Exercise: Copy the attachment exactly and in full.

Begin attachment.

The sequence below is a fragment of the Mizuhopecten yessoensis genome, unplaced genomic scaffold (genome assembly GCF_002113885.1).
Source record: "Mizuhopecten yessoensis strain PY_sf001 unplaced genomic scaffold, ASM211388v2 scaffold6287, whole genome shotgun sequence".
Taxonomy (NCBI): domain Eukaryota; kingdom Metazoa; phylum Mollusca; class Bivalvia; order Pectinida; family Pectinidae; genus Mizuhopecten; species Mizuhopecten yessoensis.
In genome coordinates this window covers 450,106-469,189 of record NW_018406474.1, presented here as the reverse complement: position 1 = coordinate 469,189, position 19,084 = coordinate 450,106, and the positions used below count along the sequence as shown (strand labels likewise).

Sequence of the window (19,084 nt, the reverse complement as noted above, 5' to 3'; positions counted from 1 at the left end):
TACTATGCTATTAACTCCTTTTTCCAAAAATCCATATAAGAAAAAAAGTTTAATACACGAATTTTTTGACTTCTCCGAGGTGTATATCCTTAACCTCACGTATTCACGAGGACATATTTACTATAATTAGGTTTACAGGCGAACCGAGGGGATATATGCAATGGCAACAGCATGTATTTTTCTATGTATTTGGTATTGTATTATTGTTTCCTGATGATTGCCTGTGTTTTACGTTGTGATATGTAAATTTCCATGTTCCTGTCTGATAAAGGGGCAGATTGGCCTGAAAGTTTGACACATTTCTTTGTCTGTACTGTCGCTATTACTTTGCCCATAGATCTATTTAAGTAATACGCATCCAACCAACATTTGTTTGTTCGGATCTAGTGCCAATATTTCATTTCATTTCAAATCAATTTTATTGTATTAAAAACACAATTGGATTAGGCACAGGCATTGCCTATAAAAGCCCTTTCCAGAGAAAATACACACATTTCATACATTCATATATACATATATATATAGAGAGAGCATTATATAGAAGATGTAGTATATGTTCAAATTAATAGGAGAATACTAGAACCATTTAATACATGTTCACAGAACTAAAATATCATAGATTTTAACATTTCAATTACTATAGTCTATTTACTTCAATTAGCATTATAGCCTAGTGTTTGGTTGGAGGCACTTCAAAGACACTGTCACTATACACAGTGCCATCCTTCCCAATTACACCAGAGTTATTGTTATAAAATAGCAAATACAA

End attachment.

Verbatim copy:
The sequence below is a fragment of the Mizuhopecten yessoensis genome, unplaced genomic scaffold (genome assembly GCF_002113885.1).
Source record: "Mizuhopecten yessoensis strain PY_sf001 unplaced genomic scaffold, ASM211388v2 scaffold6287, whole genome shotgun sequence".
Taxonomy (NCBI): domain Eukaryota; kingdom Metazoa; phylum Mollusca; class Bivalvia; order Pectinida; family Pectinidae; genus Mizuhopecten; species Mizuhopecten yessoensis.
In genome coordinates this window covers 450,106-469,189 of record NW_018406474.1, presented here as the reverse complement: position 1 = coordinate 469,189, position 19,084 = coordinate 450,106, and the positions used below count along the sequence as shown (strand labels likewise).

Sequence of the window (19,084 nt, the reverse complement as noted above, 5' to 3'; positions counted from 1 at the left end):
TACTATGCTATTAACTCCTTTTTCCAAAAATCCATATAAGAAAAAAAGTTTAATACACGAATTTTTTGACTTCTCCGAGGTGTATATCCTTAACCTCACGTATTCACGAGGACATATTTACTATAATTAGGTTTACAGGCGAACCGAGGGGATATATGCAATGGCAACAGCATGTATTTTTCTATGTATTTGGTATTGTATTATTGTTTCCTGATGATTGCCTGTGTTTTACGTTGTGATATGTAAATTTCCATGTTCCTGTCTGATAAAGGGGCAGATTGGCCTGAAAGTTTGACACATTTCTTTGTCTGTACTGTCGCTATTACTTTGCCCATAGATCTATTTAAGTAATACGCATCCAACCAACATTTGTTTGTTCGGATCTAGTGCCAATATTTCATTTCATTTCAAATCAATTTTATTGTATTAAAAACACAATTGGATTAGGCACAGGCATTGCCTATAAAAGCCCTTTCCAGAGAAAATACACACATTTCATACATTCATATATACATATATATATAGAGAGAGCATTATATAGAAGATGTAGTATATGTTCAAATTAATAGGAGAATACTAGAACCATTTAATACATGTTCACAGAACTAAAATATCATAGATTTTAACATTTCAATTACTATAGTCTATTTACTTCAATTAGCATTATAGCCTAGTGTTTGGTTGGAGGCACTTCAAAGACACTGTCACTATACACAGTGCCATCCTTCCCAATTACACCAGAGTTATTGTTATAAAATAGCAAATACAA